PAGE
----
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On the Wednesday, April 9th broadcast at 10AM PT/1PM ET our special guest is Danny Sands, MD, Health IT Consultant at Zev Enterprises and Co-Chairman, Co-Founder, and Past-President at Society for Participatory Medicine.
'Danny Sands is passionate about healthcare transformation, non-visit based care, collaboration in healthcare, and participatory medicine. He spent six years at Cisco, most recently as chief medical informatics officer, where he provided both internal and external health IT leadership and helped key customers with business and clinical transformation using IT. Danny’s prior position was chief medical officer for Zix Corporation, a leader in secure e-mail and e-prescribing, and before that he spent 13 years at Beth Israel Deaconess Medical Center in Boston, where he developed and implemented numerous systems to improve clinical care delivery and patient engagement.
He has earned degrees from Brown University, Ohio State University, Harvard School of Public Health, and trained at Boston City Hospital and Boston’s Beth Israel Hospital. Dr. Sands currently holds an academic appointment at Harvard Medical School and maintains a primary care practice in which he makes extensive use of health IT (much of which he helped to introduce during his tenure at Beth Israel Deaconess).
Sands is the recipient of numerous health IT awards, has been elected to fellowship in both the American College of Physicians and the American College of Medical Informatics, and is a founder and co-chair of the board of the Society for Participatory Medicine.'
Dr Sands co-authored 'Let Patients Help' with ePatient Dave.
Join is for an informative session.
On the February 25th 2015 broadcast at 11:30 AM Pacific/ 2:30PM Eastern our special guest is Robert Wachter, MD who is:
'Professor and Associate Chair of the Department of Medicine at the University of California, San Francisco, where he directs the 60-physician Division of Hospital Medicine. Author of 250 articles and 6 books, he coined the term “hospitalist” in 1996 and is generally considered the “father” of the hospitalist field, the fastest growing specialty in the history of modern medicine.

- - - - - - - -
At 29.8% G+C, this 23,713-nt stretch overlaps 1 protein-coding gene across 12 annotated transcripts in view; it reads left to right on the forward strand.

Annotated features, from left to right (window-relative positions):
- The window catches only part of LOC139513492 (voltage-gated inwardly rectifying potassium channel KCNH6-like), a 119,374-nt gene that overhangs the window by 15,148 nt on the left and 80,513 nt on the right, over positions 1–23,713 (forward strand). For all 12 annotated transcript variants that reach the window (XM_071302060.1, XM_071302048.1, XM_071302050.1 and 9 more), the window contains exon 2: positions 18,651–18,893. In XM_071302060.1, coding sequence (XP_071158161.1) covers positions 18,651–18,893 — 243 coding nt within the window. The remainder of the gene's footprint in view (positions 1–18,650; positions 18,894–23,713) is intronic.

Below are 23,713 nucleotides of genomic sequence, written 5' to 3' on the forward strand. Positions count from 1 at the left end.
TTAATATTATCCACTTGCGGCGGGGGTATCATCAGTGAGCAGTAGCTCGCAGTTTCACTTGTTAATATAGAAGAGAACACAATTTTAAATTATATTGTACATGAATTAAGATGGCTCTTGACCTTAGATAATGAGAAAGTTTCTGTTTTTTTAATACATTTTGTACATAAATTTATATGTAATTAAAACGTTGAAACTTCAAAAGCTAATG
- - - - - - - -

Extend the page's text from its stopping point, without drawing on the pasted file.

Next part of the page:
He is past president of the Society of Hospital Medicine (1999-2000) and past chair of the American Board of Internal Medicine (2012-13). In 2004, he received the John M. Eisenberg Award, the nation’s top honor in patient safety.
For the past seven years, Modern Healthcare magazine has named him one of the 50 most influential physician-executives in the U.S., the only academic physician to receive this recognition. In 2014, the same publication also recognized him as one of the 100 most influential people in healthcare. His new book, The Digital Doctor: Hope, Hype and Harm at the Dawn of Medicine’s Computer Age, will be published in April, 2015.'
Join us for an informative chat with a leader in the emerging digital health economy!
Tynicka and Liz discuss how Brian Williams' exaggerations put mainstream media under further scrutiny.
The Shifting Sands of News Brands
Brian Williams and the State of American Media
See http://www.brandzillasbrief.com for more podcasts
On the Wednesday, February 11th 2015 broadcast at 1PM Eastern and 10AM Pacific our special guest is Amy Baxter, MD Founder and CEO MMJ Labs which is dedicated to personal pain control.
'As a pain researcher, when her son had unnecessarily traumatic routine vaccinations, she knew there must be a better way. Dr. Baxter invented, tested, got over 1M in grant funding, researched, and ultimately developed manufacturing for Buzzy and other Personal Pain Products.'
According to MMJ Labs website:
'Buzzy® is a reusable breakthrough personal pain device that provides natural pain relief. Gate control is the basis for Buzzy®, physiologically overwhelming the body’s pain nerves with benign cold (ice wings) and vibration (Buzzy’s body). Like a dentist jiggling a jaw or putting a burned finger under cool water, cold and vibration control sharp pain from shots, cosmetic injections and IVs, and temporarily relieve muscle soreness and burning from medications. Independently verified research shows Buzzy works!'
Join us for a timely and informative chat!